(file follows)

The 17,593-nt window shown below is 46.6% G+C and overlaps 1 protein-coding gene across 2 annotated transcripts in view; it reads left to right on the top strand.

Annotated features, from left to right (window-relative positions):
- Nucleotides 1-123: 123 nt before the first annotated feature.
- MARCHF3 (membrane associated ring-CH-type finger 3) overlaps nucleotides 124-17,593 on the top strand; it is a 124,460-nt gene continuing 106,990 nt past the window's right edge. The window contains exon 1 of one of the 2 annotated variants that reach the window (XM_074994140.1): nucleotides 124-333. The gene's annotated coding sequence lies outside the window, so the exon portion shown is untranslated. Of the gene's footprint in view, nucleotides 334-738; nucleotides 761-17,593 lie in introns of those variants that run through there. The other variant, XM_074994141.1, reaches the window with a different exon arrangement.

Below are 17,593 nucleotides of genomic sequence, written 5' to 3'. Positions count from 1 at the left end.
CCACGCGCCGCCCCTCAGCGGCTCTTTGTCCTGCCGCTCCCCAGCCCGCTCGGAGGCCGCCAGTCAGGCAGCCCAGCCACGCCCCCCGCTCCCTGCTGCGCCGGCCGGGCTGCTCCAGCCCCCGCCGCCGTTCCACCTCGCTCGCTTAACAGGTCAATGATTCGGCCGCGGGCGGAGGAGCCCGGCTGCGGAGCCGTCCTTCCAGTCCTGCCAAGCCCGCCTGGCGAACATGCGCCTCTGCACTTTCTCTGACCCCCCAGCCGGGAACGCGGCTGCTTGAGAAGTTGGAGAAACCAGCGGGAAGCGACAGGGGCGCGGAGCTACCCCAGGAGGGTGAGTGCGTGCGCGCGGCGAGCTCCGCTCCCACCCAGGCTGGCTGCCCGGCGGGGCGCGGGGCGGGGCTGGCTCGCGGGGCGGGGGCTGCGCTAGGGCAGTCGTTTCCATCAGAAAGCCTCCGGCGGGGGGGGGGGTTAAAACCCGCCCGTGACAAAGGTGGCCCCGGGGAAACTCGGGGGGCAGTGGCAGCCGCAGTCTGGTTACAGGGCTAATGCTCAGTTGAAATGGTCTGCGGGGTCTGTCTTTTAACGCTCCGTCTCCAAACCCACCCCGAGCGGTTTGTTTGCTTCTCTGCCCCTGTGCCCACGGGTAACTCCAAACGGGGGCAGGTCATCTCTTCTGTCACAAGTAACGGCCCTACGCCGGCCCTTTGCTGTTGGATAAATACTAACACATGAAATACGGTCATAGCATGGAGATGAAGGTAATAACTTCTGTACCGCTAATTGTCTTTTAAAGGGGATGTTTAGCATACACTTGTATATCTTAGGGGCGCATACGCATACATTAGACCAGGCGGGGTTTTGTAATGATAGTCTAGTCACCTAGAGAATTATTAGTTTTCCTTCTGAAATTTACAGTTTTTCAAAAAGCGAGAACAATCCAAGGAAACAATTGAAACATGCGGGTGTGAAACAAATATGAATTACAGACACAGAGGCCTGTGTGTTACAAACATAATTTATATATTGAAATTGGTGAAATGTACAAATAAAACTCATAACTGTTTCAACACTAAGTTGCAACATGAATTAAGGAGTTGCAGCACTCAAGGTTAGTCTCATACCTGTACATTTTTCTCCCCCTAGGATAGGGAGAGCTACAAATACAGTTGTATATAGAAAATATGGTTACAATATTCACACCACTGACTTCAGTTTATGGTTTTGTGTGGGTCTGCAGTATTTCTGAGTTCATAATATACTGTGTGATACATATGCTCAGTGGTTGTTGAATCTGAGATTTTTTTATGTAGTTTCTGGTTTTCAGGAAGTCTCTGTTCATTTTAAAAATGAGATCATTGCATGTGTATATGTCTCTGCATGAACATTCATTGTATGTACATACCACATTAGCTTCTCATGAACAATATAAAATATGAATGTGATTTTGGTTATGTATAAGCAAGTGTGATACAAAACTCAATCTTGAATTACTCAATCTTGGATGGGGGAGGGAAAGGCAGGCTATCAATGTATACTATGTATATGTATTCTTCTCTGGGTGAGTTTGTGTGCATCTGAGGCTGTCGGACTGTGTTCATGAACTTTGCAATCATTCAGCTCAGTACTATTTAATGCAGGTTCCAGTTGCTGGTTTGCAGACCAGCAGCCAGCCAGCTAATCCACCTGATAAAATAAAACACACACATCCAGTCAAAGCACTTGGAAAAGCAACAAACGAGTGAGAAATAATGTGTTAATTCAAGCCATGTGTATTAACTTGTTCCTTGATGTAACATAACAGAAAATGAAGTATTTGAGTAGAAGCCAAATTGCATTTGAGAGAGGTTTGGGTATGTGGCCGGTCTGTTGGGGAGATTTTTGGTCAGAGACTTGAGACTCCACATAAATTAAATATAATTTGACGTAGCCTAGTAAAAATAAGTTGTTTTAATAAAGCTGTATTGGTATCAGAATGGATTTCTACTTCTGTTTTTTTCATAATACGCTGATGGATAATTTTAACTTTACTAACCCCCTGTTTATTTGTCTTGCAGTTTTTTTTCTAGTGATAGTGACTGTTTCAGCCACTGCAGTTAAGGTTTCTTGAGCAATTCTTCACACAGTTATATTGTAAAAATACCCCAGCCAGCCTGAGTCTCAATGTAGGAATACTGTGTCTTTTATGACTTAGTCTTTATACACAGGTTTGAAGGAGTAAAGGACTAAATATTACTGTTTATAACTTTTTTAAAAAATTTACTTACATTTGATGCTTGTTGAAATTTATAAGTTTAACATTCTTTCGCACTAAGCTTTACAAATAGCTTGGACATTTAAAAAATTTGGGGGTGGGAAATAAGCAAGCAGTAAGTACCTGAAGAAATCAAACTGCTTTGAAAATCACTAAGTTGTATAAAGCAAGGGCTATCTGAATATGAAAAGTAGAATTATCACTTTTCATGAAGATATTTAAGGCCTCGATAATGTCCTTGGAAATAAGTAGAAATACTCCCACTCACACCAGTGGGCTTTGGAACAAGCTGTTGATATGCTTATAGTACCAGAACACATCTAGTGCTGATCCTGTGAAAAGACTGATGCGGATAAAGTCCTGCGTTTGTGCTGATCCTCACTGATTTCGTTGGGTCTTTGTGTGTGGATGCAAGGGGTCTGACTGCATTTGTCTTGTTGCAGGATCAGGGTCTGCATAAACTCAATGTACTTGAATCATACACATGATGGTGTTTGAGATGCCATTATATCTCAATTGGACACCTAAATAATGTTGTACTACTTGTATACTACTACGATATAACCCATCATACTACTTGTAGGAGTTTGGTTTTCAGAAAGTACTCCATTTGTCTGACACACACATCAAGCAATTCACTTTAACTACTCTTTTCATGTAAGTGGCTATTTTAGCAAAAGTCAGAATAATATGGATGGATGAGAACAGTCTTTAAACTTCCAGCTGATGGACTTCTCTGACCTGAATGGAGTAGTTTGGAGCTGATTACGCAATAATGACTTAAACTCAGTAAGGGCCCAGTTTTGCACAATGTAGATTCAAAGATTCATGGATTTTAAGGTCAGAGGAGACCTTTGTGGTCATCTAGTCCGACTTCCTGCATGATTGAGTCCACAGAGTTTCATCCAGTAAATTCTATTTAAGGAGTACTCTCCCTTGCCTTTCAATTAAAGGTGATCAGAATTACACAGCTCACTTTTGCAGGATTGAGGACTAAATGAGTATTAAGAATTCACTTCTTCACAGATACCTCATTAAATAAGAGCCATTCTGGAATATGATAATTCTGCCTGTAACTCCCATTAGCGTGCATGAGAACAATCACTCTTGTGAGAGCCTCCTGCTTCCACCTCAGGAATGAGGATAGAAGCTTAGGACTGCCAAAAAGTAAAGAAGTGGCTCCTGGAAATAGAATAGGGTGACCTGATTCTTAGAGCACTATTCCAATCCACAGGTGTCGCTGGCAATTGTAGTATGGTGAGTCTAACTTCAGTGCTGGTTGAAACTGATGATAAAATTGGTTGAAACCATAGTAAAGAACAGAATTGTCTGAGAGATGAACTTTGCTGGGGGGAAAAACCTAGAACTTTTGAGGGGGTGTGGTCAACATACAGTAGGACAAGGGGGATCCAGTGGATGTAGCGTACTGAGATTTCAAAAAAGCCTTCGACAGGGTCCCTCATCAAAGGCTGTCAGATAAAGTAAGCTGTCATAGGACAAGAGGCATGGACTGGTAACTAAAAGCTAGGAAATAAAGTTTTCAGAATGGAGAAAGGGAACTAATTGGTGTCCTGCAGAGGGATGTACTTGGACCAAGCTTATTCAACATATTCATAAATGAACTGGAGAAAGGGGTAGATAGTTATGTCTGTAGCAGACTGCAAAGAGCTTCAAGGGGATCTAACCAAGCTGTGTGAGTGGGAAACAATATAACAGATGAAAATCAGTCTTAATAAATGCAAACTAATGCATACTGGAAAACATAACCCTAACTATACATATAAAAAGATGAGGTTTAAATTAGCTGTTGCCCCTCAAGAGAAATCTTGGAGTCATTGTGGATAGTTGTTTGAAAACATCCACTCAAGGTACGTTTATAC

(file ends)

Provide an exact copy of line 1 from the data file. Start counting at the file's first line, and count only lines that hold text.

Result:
The 17,593-nt window shown below is 46.6% G+C and overlaps 1 protein-coding gene across 2 annotated transcripts in view; it reads left to right on the top strand.